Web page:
Saturday, June 24, 2006

Generation X and Revolution

This is something I wrote a few years ago. It still strikes me as applicable to our society.

A commercial I have seen on TV recently: A shoe commercial with a loud and chaotic stream of angry, physically-absurd images with pictures of running shoes and the word DEFY over and over again:

Defy gravity!

Defy limitations!

Defy electricity!

Defy anything!

What a ridiculous lot of furious fools my generation is! And now they are using our fury to advertise shoes. We always want to raise a fist of angry revolt in the air. One must revolt in order to establish one's identity (a tradition we learned from our parent's generation). But we can't find much worth rebelling against. We are a nation of rich and unrestricted people, but still we must defy something. We must loose control of our passions and strike out against anyone who dares oppress us, but no one cares about us enough to oppress us, which infuriates us even more.

The ideal young revolutionary of our generation is like an uncaged animal that unleashes blind lust or fury at anything that nears it. What other kind of revolutionary could we expect in a world with nothing worth believing in? It is only the insightful revolutionaries who truly identify that hateful oppression they riot against. They recognize the oppressor within themselves, in their own unrestrained passions. What else to do but turn that limitless fury in on itself? So they unleash all fury on their own angry selves, often killing a schoolyard full of random classmates with them, creating a horror so beautiful and rebellious that the rest of us can only watch with awe and envy.

The school shooter is not an isolated phenomenon, he is the final product of the Revolution. But alas, most revolutionaries sell out too soon. Not many are willing to become martyrs for the cause. Instead we fade away into hedonism and self-loathing narcissism. Corporations harness the sentimentality of our fading revolution to sell us running shoes.

What a miserable generation of old people we will become! Not only did we sell out like past generations, but we didn't even know what we were trying to do. Our grandparents tried to create an orderly and decent society, and failed. Our parents were revolutionaries for peace and love, but they all sold out. And what about us? We gave ourselves over to every desire. We shook a defiant fist at everything and nothing. What was our revolution? What was our struggle? Perhaps we wanted to end up empty inside. If so, we may have been the first American generation ever to succeed in its struggle.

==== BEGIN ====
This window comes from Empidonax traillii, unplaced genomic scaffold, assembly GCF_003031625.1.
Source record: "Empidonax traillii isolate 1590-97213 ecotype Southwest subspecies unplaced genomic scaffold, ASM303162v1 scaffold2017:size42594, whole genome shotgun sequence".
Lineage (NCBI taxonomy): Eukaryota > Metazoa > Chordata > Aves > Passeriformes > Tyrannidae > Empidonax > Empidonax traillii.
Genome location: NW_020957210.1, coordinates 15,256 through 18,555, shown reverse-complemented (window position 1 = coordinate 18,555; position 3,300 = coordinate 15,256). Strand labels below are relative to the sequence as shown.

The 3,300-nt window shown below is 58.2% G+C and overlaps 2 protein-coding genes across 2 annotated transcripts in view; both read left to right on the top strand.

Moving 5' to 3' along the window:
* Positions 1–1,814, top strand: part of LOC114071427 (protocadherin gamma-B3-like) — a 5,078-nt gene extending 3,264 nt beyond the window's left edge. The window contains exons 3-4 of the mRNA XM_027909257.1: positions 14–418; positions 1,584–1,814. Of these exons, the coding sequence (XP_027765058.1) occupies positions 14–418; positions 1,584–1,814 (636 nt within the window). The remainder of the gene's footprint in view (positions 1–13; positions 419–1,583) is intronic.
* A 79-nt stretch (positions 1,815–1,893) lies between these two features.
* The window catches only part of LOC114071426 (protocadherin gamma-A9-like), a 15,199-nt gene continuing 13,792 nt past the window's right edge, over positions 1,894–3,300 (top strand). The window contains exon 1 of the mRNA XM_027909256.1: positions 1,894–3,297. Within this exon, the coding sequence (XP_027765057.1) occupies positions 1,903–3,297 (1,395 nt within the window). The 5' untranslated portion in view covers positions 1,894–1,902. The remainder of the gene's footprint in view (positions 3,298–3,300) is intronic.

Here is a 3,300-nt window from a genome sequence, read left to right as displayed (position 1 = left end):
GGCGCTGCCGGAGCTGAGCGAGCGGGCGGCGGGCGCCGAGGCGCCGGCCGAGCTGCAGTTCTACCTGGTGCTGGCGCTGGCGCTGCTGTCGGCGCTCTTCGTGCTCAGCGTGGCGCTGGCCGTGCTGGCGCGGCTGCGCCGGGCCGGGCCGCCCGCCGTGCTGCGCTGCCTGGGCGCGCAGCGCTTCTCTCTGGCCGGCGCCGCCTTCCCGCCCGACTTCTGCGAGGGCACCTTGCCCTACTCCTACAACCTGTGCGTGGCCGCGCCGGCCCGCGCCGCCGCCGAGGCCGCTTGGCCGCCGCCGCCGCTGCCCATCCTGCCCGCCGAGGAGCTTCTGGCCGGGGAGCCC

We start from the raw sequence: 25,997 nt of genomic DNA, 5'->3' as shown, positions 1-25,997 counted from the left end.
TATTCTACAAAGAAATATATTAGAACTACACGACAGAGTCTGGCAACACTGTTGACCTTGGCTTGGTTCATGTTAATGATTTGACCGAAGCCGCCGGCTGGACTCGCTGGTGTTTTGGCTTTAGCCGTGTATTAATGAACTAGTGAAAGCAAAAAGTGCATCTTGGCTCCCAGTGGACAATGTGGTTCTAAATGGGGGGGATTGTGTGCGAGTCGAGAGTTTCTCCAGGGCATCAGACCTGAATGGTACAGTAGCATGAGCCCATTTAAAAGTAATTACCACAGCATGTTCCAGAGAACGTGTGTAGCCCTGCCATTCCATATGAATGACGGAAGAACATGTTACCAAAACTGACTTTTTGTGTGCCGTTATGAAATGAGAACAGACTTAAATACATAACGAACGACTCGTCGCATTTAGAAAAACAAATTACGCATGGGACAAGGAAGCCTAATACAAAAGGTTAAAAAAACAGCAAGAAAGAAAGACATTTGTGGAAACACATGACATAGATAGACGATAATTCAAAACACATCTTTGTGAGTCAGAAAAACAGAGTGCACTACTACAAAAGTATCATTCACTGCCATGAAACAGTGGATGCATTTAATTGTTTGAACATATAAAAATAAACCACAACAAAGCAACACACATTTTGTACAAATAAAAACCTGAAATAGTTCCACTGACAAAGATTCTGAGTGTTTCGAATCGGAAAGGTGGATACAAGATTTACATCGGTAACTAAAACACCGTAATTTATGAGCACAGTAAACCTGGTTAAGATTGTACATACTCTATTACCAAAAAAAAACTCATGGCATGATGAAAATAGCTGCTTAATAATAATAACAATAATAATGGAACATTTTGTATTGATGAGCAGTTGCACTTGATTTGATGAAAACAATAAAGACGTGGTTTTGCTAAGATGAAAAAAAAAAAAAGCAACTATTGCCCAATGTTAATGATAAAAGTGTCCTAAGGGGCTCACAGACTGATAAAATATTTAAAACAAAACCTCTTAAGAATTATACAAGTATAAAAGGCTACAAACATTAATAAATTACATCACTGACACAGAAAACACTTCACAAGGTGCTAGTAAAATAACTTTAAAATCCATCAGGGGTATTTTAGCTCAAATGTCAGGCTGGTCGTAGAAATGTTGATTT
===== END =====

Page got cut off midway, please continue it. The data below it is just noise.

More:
Thursday, June 22, 2006

Death and The Doctor

I had a lot of patients die recently and it was weighing heavily on my mind. It is interesting where your thoughts go when you sit down and start writing:

In the hospital again. Lots of death is always here. Watched a 2 year old girl whom I had delivered, slowly die. Nothing I tried worked. She faded right in front of me while her mother cried. For a while I had dreams about her. I would wake up frantically trying to save her only to realize the child had died a week before. Later on call, I ran a code on a woman for almost an hour. All her ribs broke. We shocked her again and again but nothing worked. Then the other day I sent a gentleman I have cared for several years to hospice. I always liked him, although he never cared for doctors. He said he was tired of treatments and check-ups and was ready to die.

Working in medicine is an odd job. I can think of no other role that brings one so close to death without any real danger involved. Soldiers or law enforcement put their own lives in danger in their jobs that involve for life and death, but the doctor or nurse almost never fears harm. Other than the occasional cold caught from a patient and being kicked by a drunk patient I have never experienced any physical harm or danger in medicine. Doctors are like the television-watchers who absorb violence after violence from the safety of a living room. We may struggle to save our patients or mourn them when they die, but in the end we are observers and not participants in the suffering we see. I wonder if it is healthy for the mind to see death so often and have no immediate threat of it to force fear in us?